Search engines don’t always reflect the full spectrum of reality in their search results. “For example, you’re not going to find too many women in image results when you look up ‘greatest professors,’” says Safiya Umoja Noble, Ph.D., an associate professor in the department of Information Studies and African American Studies at UCLA and the author of Algorithms of Oppression: How Search Engines Reinforce Racism. While the browser’s value to us has been immense, allowing us to access vast amounts of information in moments, it continues to mirror some of our worst stereotypes and faulty beliefs. 

“What does it mean when you search a concept like ‘beautiful hair’ and you only get back results of   white women with straight hair?” Noble asks, pointing to decades of research on the harmful impact racist and sexist representations in the media have on women and people of color. “When girls see themselves sequestered in certain occupations they believe those to be the only options available to them. It’s a real barrier to their ability to envision themselves in other careers,” she says.

To help disrupt what Noble calls “algorithms of oppression,” Pantene, in collaboration with Thrive Global, is unveiling a new Chrome extension called S.H.E. – Search. Human. Equalizer. – that will diversify search for over 150 terms that often yield biased results, including “greatest engineers,” which yields no women, “school girl,” which elicits highly sexualized images of young women, and “great hair,” which largely pulls up white women’s hair. While it’s a small step, it’s a crucial one in the right direction, according to Noble. “Any efforts to try and diversify representation, especially in search, is incredibly important because so many people engage with search engines, such as fact-checkers and truth-tellers, as an educational apparatus,” she says, noting the dangers of biased results becoming the verdict on what it true and possible.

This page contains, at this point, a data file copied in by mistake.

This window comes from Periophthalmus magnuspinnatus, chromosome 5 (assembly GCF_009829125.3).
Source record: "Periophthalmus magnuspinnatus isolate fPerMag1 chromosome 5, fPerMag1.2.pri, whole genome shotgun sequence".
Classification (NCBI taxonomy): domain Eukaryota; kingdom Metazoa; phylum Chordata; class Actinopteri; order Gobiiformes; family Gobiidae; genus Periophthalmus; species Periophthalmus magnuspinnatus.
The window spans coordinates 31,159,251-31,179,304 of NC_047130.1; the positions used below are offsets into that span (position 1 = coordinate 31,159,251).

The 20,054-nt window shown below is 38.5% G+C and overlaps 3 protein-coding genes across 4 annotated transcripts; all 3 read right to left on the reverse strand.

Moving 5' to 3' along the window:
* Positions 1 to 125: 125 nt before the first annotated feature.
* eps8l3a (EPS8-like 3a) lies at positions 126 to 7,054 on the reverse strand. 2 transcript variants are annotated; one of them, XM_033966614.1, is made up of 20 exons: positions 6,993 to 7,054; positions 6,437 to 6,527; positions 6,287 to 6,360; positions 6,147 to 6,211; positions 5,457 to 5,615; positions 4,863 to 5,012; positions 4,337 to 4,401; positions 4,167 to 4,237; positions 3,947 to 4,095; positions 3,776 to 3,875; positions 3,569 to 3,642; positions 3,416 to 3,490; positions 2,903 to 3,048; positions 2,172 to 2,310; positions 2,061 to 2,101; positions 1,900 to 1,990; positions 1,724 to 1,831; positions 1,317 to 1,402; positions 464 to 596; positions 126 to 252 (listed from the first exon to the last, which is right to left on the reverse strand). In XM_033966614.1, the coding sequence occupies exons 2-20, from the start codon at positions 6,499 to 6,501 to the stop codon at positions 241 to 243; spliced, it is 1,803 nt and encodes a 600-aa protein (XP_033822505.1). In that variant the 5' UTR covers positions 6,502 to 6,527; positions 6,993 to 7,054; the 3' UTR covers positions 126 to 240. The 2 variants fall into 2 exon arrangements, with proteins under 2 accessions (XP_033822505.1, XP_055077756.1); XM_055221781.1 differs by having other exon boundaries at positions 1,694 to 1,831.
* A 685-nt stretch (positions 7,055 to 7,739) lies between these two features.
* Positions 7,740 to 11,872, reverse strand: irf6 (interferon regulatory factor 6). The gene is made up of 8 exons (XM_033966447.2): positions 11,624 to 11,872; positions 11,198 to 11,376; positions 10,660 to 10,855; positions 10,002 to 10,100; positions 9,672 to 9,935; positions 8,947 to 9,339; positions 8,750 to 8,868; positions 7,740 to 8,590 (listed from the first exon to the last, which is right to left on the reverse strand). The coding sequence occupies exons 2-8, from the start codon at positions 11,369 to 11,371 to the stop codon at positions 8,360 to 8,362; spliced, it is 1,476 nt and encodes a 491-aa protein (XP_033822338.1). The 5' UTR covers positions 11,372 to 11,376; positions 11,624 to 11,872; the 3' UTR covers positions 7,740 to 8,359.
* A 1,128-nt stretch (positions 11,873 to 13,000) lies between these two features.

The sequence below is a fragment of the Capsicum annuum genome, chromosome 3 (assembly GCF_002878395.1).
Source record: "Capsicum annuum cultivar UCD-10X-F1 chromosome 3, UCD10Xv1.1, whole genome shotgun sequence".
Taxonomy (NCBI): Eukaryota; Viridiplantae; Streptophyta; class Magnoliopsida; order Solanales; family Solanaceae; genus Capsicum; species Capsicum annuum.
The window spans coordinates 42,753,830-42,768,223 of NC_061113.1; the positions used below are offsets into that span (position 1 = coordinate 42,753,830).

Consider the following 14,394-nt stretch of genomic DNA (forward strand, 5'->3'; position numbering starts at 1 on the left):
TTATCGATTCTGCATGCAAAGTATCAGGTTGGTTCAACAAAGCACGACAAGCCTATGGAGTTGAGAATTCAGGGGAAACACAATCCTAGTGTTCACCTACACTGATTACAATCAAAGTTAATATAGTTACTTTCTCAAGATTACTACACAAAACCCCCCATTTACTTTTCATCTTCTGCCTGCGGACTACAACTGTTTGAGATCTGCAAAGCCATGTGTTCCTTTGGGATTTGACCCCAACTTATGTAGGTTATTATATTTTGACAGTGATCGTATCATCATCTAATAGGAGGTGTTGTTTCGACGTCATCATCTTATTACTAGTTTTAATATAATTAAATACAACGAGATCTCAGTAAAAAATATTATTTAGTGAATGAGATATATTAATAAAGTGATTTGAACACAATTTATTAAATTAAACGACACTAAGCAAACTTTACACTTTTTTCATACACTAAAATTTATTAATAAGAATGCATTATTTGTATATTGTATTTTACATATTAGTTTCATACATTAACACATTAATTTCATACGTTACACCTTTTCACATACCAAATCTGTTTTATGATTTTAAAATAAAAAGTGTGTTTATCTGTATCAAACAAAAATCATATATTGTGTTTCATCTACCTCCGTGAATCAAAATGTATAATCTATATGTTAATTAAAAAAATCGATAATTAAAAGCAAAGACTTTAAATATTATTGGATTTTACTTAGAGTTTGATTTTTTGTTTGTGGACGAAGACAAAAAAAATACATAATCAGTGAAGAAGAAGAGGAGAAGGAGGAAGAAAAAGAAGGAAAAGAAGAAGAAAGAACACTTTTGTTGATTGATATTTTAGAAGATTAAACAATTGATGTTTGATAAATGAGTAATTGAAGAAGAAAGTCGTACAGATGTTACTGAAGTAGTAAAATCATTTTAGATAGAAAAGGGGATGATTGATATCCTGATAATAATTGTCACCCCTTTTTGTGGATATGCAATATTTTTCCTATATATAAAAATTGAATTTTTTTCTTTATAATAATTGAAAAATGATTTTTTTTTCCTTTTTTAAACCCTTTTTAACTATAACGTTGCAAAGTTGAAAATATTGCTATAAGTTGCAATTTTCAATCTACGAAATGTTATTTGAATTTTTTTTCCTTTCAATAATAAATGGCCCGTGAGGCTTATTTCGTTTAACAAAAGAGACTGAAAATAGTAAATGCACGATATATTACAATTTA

By installing the Chrome extension, searching via S.H.E., and clicking on an unbiased result, you’ll be doing your part to begin to eviscerate prejudice from algorithms. Each disruptive result we click is a small change that over time will have a larger cumulative impact on our perceptions and on society as a whole. 

“It doesn’t surprise me at all to hear that Pantene is continuing their investment in diversity and diverse representation,” Noble says, pointing out that the brand has a good track record for inclusivity. “People need to be able to imagine alternative possibilities to the current state of search,” she says, and emphasizes going forward we’ll also need more search tools informed by teachers and academics.” That said, she feels it’s a solid first step in addressing underrepresentation and misrepresentation.

Help take the bias out of search by visiting, installing the Chrome extension and searching via S.H.E. With every new click on an unbiased result, future search will become more equal as algorithms learn.

Disclaimer: Experts consulted for this article are not paid consultants for Thrive Global or Pantene.